"For quite some time, we have been working heavily with ON.lab and part of an offshoot of the CORD network has been the software-defined access piece," Barker says. "We have been focusing on establishing all of the microservices that would support virtualization of access. The first one was passive optical networking and for us, XGS and working with the merchant silicon vendors on that. But that same set of code we are working on with ON.labs is really designed to also support, just like with CORD, other types of access technology. So what we are building for virtual OLTs, we would also like it to support G.fast, and in the future, have it support RAN [radio access network] technologies such as M-CORD."
The goal is to have "a common orchestration system and a common set of local controls and virtualized services" that would let AT&T quickly and at low cost substitute new underlying technology without having to also change out all the piece parts, Barker says. That's not possible today because access network technology is vendor-proprietary, and using one vendor's gear in the CO means using that same vendor's gear at the premises, and likely using that vendor's element management system as well.
Under those circumstances, "changing vendors or using multiple sources had tremendous implications on the business" because it meant maintaining multiple support systems, he says. "So the goal here is to break that traditional system apart -- disaggregate, focus on a software platform that can be open, commercialized but based on an open source and hoping that we have many options on the hardware side that can be developed by OEMs or white box builds we get through contract manufacturers," Barker says.
AT&T has already been "pretty successful on the hardware piece" and is working on the software components with ON.labs and the open source community. The biggest hurdle to software-defined access?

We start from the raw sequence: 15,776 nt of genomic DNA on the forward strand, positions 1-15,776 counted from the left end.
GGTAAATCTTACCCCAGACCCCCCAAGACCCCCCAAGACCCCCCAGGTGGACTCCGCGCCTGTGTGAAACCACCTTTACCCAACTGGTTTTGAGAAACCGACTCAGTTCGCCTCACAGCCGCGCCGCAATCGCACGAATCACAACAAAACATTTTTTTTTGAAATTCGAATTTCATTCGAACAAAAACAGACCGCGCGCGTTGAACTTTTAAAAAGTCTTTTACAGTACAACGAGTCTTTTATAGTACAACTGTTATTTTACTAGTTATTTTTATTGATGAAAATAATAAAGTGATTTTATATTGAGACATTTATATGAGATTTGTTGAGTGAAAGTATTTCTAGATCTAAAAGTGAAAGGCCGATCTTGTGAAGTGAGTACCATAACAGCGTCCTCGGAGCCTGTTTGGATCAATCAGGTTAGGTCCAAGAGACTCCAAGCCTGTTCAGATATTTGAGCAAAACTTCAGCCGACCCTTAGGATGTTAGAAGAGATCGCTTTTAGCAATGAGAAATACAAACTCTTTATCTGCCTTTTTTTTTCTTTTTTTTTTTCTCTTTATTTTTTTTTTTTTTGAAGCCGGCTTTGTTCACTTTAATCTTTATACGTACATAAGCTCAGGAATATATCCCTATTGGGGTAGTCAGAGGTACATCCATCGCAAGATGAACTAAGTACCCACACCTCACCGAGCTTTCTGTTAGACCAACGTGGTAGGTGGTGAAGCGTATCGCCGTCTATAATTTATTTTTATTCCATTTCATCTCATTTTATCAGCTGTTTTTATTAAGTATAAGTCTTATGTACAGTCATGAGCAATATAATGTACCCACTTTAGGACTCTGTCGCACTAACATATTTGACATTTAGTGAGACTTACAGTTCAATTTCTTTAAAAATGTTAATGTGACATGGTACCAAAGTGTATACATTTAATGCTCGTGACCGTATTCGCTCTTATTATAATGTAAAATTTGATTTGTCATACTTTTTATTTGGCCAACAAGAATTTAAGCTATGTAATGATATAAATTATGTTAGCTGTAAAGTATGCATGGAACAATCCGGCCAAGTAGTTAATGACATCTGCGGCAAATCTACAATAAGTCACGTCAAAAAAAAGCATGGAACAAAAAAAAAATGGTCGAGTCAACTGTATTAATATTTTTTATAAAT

Barker cites two things: the pace at which open source groups can be pulled together -- including vendors worried about losing their traditional hardware-based business models -- and the operational challenges, getting to a common orchestration platform for managing the access realm, which is complex and features many different generations of equipment in operating and delivering services.
Getting operators, existing vendors and new entrants together in a community and "accelerating them to putting out the different services that are needed to have a mature ecosystem that can be deployed" takes time, especially "in order for it to be robust," he comments. "Some of the operational tooling may not be getting developed in open source as fast as we'd like. And a lot of the OEMs are participating -- but may be apprehensive to contribute too much because they are in a new space and they have to figure out how to re-monetize, they've got intellectual property."
AT&T's choice may be to "seed" some things, as it did by releasing its ECOMP software into open source, through what is now the Open Network Automation Platform (ONAP), Barker says. That can be done by contributing software or software developers to the effort.
— Carol Wilson, Editor-at-Large, Light Reading